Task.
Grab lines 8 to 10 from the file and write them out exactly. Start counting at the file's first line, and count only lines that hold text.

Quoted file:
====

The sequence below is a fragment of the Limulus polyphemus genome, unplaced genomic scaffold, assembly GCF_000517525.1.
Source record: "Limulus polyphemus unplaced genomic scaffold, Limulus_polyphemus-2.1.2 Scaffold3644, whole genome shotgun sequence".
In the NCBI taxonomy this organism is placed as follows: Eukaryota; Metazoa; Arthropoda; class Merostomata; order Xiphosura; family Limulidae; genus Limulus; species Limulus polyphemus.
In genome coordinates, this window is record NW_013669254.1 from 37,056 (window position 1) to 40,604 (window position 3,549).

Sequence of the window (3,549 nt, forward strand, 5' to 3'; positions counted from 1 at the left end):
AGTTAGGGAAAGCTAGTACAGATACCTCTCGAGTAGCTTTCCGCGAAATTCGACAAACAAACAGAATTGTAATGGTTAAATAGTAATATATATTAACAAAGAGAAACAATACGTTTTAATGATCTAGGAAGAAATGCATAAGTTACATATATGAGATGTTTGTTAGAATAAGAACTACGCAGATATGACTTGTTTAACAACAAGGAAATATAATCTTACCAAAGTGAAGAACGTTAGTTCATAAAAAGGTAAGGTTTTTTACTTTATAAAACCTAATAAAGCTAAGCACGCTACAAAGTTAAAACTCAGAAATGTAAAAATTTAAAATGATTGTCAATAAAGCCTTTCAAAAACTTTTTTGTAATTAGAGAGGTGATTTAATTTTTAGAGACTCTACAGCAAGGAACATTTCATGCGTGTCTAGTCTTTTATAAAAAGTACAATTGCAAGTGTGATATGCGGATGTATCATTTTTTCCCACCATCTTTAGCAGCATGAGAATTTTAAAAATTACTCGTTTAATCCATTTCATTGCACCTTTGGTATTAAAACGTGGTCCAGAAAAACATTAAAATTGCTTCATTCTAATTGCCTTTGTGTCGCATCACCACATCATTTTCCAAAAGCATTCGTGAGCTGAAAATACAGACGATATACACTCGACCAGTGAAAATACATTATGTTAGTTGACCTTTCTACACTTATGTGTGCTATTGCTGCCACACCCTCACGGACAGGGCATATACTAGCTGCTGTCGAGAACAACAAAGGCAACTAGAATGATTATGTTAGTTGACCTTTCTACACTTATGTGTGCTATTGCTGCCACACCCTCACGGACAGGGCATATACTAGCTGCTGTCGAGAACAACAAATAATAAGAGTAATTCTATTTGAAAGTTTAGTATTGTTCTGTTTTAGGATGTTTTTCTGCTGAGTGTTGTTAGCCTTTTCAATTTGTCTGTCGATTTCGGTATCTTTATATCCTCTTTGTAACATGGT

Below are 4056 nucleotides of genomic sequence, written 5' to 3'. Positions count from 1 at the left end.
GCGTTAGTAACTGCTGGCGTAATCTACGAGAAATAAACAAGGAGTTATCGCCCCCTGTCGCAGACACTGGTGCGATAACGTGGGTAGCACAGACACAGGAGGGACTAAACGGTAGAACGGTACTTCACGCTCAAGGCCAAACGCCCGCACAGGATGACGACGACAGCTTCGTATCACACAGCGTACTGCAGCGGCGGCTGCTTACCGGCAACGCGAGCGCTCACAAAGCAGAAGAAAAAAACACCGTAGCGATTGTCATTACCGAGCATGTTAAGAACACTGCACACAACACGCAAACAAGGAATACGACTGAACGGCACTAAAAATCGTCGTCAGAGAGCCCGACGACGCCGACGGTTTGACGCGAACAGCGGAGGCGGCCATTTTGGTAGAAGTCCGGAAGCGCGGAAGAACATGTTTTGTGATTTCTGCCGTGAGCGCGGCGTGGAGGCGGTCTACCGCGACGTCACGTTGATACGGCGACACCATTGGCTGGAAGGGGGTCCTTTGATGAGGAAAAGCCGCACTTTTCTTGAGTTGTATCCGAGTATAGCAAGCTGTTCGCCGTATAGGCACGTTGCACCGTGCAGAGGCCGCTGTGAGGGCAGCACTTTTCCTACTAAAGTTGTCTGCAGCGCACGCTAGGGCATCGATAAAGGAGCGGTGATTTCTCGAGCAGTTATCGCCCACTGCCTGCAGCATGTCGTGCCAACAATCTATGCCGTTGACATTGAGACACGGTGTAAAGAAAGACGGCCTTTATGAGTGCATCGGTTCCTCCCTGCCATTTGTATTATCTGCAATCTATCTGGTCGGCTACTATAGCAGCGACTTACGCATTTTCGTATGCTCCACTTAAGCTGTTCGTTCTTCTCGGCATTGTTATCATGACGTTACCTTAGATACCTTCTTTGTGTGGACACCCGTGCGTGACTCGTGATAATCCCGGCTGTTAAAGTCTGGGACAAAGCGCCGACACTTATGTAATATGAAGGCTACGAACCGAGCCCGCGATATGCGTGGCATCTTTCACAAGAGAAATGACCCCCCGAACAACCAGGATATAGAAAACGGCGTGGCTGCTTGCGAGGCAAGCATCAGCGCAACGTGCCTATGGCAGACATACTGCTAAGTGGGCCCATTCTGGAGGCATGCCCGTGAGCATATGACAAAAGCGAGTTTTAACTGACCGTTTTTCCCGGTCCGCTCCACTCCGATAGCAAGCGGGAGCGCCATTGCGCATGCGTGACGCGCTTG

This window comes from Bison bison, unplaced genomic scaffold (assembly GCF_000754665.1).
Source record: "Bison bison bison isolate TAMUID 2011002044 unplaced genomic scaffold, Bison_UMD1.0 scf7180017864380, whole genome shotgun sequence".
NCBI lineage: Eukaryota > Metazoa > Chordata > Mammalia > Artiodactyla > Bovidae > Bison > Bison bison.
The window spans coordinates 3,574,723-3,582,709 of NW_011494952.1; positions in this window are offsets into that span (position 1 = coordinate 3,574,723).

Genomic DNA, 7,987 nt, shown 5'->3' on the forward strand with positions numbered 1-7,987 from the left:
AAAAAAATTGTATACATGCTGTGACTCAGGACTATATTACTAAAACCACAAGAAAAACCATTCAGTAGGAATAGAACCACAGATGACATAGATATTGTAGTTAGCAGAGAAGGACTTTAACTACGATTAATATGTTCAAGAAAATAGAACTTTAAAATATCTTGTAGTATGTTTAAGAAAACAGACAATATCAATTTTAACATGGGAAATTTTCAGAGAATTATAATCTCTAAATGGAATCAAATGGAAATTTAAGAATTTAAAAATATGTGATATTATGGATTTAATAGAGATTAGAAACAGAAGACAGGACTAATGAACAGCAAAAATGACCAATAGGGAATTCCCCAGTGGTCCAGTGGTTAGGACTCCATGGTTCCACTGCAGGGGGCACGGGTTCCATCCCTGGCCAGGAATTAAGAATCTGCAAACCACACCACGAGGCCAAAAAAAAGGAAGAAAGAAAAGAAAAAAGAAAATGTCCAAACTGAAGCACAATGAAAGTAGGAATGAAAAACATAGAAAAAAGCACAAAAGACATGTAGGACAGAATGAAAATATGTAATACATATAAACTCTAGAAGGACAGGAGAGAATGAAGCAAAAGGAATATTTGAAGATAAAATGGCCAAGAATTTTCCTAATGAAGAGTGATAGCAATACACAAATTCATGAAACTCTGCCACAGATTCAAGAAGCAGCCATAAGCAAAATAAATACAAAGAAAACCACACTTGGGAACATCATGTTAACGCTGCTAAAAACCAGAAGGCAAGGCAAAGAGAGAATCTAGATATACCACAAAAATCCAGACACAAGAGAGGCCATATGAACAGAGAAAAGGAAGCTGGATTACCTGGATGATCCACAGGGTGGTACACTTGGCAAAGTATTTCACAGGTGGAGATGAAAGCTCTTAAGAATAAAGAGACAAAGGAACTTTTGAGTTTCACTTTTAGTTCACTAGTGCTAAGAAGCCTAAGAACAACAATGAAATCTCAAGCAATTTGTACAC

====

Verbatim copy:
GCGTTAGTAACTGCTGGCGTAATCTACGAGAAATAAACAAGGAGTTATCGCCCCCTGTCGCAGACACTGGTGCGATAACGTGGGTAGCACAGACACAGGAGGGACTAAACGGTAGAACGGTACTTCACGCTCAAGGCCAAACGCCCGCACAGGATGACGACGACAGCTTCGTATCACACAGCGTACTGCAGCGGCGGCTGCTTACCGGCAACGCGAGCGCTCACAAAGCAGAAGAAAAAAACACCGTAGCGATTGTCATTACCGAGCATGTTAAGAACACTGCACACAACACGCAAACAAGGAATACGACTGAACGGCACTAAAAATCGTCGTCAGAGAGCCCGACGACGCCGACGGTTTGACGCGAACAGCGGAGGCGGCCATTTTGGTAGAAGTCCGGAAGCGCGGAAGAACATGTTTTGTGATTTCTGCCGTGAGCGCGGCGTGGAGGCGGTCTACCGCGACGTCACGTTGATACGGCGACACCATTGGCTGGAAGGGGGTCCTTTGATGAGGAAAAGCCGCACTTTTCTTGAGTTGTATCCGAGTATAGCAAGCTGTTCGCCGTATAGGCACGTTGCACCGTGCAGAGGCCGCTGTGAGGGCAGCACTTTTCCTACTAAAGTTGTCTGCAGCGCACGCTAGGGCATCGATAAAGGAGCGGTGATTTCTCGAGCAGTTATCGCCCACTGCCTGCAGCATGTCGTGCCAACAATCTATGCCGTTGACATTGAGACACGGTGTAAAGAAAGACGGCCTTTATGAGTGCATCGGTTCCTCCCTGCCATTTGTATTATCTGCAATCTATCTGGTCGGCTACTATAGCAGCGACTTACGCATTTTCGTATGCTCCACTTAAGCTGTTCGTTCTTCTCGGCATTGTTATCATGACGTTACCTTAGATACCTTCTTTGTGTGGACACCCGTGCGTGACTCGTGATAATCCCGGCTGTTAAAGTCTGGGACAAAGCGCCGACACTTATGTAATATGAAGGCTACGAACCGAGCCCGCGATATGCGTGGCATCTTTCACAAGAGAAATGACCCCCCGAACAACCAGGATATAGAAAACGGCGTGGCTGCTTGCGAGGCAAGCATCAGCGCAACGTGCCTATGGCAGACATACTGCTAAGTGGGCCCATTCTGGAGGCATGCCCGTGAGCATATGACAAAAGCGAGTTTTAACTGACCGTTTTTCCCGGTCCGCTCCACTCCGATAGCAAGCGGGAGCGCCATTGCGCATGCGTGACGCGCTTG

This window comes from Bison bison, unplaced genomic scaffold (assembly GCF_000754665.1).
Source record: "Bison bison bison isolate TAMUID 2011002044 unplaced genomic scaffold, Bison_UMD1.0 scf7180017864380, whole genome shotgun sequence".